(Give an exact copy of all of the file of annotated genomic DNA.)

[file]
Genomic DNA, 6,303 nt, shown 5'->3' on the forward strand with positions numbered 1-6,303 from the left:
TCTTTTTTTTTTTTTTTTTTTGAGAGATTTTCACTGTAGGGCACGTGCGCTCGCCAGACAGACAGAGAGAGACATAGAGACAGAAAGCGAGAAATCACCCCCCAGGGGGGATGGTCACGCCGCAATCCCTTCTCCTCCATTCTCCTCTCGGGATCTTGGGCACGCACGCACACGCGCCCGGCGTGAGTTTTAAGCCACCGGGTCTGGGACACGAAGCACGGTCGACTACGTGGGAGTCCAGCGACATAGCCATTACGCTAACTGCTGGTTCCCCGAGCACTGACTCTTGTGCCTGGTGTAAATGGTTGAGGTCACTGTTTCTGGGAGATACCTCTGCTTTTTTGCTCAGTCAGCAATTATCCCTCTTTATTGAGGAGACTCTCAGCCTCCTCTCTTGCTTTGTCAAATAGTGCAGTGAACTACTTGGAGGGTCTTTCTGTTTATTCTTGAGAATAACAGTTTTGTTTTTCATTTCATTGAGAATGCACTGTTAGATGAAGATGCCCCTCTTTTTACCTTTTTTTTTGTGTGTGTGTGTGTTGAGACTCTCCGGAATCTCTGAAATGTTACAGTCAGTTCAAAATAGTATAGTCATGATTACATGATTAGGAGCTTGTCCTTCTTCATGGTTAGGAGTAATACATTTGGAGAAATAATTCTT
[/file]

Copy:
Genomic DNA, 6,303 nt, shown 5'->3' on the forward strand with positions numbered 1-6,303 from the left:
TCTTTTTTTTTTTTTTTTTTTGAGAGATTTTCACTGTAGGGCACGTGCGCTCGCCAGACAGACAGAGAGAGACATAGAGACAGAAAGCGAGAAATCACCCCCCAGGGGGGATGGTCACGCCGCAATCCCTTCTCCTCCATTCTCCTCTCGGGATCTTGGGCACGCACGCACACGCGCCCGGCGTGAGTTTTAAGCCACCGGGTCTGGGACACGAAGCACGGTCGACTACGTGGGAGTCCAGCGACATAGCCATTACGCTAACTGCTGGTTCCCCGAGCACTGACTCTTGTGCCTGGTGTAAATGGTTGAGGTCACTGTTTCTGGGAGATACCTCTGCTTTTTTGCTCAGTCAGCAATTATCCCTCTTTATTGAGGAGACTCTCAGCCTCCTCTCTTGCTTTGTCAAATAGTGCAGTGAACTACTTGGAGGGTCTTTCTGTTTATTCTTGAGAATAACAGTTTTGTTTTTCATTTCATTGAGAATGCACTGTTAGATGAAGATGCCCCTCTTTTTACCTTTTTTTTTGTGTGTGTGTGTGTTGAGACTCTCCGGAATCTCTGAAATGTTACAGTCAGTTCAAAATAGTATAGTCATGATTACATGATTAGGAGCTTGTCCTTCTTCATGGTTAGGAGTAATACATTTGGAGAAATAATTCTT